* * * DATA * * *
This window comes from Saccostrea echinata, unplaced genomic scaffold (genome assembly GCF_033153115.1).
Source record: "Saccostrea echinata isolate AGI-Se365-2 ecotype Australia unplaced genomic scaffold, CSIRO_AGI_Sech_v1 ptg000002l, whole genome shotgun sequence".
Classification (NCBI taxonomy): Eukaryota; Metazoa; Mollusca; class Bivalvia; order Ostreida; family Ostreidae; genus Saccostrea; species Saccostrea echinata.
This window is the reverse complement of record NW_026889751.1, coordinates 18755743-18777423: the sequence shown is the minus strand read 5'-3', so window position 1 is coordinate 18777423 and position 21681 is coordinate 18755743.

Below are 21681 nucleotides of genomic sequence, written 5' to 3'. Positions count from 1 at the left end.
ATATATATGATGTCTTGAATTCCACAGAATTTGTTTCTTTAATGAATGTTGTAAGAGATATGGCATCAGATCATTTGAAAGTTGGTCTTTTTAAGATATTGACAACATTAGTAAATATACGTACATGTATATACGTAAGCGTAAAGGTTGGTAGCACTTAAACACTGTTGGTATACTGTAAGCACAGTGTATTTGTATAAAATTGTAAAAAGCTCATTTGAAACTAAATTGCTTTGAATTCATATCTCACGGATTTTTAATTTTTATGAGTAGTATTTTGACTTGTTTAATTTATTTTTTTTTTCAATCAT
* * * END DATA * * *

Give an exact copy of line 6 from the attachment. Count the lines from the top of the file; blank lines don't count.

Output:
ATATATATGATGTCTTGAATTCCACAGAATTTGTTTCTTTAATGAATGTTGTAAGAGATATGGCATCAGATCATTTGAAAGTTGGTCTTTTTAAGATATTGACAACATTAGTAAATATACGTACATGTATATACGTAAGCGTAAAGGTTGGTAGCACTTAAACACTGTTGGTATACTGTAAGCACAGTGTATTTGTATAAAATTGTAAAAAGCTCATTTGAAACTAAATTGCTTTGAATTCATATCTCACGGATTTTTAATTTTTATGAGTAGTATTTTGACTTGTTTAATTTATTTTTTTTTTCAATCAT